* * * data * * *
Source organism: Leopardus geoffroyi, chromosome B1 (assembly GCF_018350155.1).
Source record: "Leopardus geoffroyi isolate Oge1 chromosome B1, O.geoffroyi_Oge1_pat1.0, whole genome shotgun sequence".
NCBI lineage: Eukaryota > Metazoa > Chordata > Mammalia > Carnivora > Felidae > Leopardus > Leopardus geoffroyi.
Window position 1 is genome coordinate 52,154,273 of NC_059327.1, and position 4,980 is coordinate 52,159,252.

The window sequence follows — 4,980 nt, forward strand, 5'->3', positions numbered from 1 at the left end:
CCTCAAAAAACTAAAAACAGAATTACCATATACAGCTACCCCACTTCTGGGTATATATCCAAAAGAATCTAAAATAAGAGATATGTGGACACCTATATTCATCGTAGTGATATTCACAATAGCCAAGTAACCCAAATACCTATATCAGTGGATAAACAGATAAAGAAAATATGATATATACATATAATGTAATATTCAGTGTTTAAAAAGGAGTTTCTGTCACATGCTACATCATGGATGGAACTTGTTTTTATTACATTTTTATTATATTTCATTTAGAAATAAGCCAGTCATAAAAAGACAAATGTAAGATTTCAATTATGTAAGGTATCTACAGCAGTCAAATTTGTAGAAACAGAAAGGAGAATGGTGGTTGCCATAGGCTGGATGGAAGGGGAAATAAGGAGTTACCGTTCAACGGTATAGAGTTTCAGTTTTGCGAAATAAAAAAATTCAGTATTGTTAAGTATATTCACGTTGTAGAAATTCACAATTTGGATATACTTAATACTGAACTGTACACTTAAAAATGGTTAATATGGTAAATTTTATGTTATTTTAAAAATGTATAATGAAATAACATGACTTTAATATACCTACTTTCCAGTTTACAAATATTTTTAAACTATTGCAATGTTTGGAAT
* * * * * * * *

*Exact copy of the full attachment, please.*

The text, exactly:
Source organism: Leopardus geoffroyi, chromosome B1 (assembly GCF_018350155.1).
Source record: "Leopardus geoffroyi isolate Oge1 chromosome B1, O.geoffroyi_Oge1_pat1.0, whole genome shotgun sequence".
NCBI lineage: Eukaryota > Metazoa > Chordata > Mammalia > Carnivora > Felidae > Leopardus > Leopardus geoffroyi.
Window position 1 is genome coordinate 52,154,273 of NC_059327.1, and position 4,980 is coordinate 52,159,252.

The window sequence follows — 4,980 nt, forward strand, 5'->3', positions numbered from 1 at the left end:
CCTCAAAAAACTAAAAACAGAATTACCATATACAGCTACCCCACTTCTGGGTATATATCCAAAAGAATCTAAAATAAGAGATATGTGGACACCTATATTCATCGTAGTGATATTCACAATAGCCAAGTAACCCAAATACCTATATCAGTGGATAAACAGATAAAGAAAATATGATATATACATATAATGTAATATTCAGTGTTTAAAAAGGAGTTTCTGTCACATGCTACATCATGGATGGAACTTGTTTTTATTACATTTTTATTATATTTCATTTAGAAATAAGCCAGTCATAAAAAGACAAATGTAAGATTTCAATTATGTAAGGTATCTACAGCAGTCAAATTTGTAGAAACAGAAAGGAGAATGGTGGTTGCCATAGGCTGGATGGAAGGGGAAATAAGGAGTTACCGTTCAACGGTATAGAGTTTCAGTTTTGCGAAATAAAAAAATTCAGTATTGTTAAGTATATTCACGTTGTAGAAATTCACAATTTGGATATACTTAATACTGAACTGTACACTTAAAAATGGTTAATATGGTAAATTTTATGTTATTTTAAAAATGTATAATGAAATAACATGACTTTAATATACCTACTTTCCAGTTTACAAATATTTTTAAACTATTGCAATGTTTGGAAT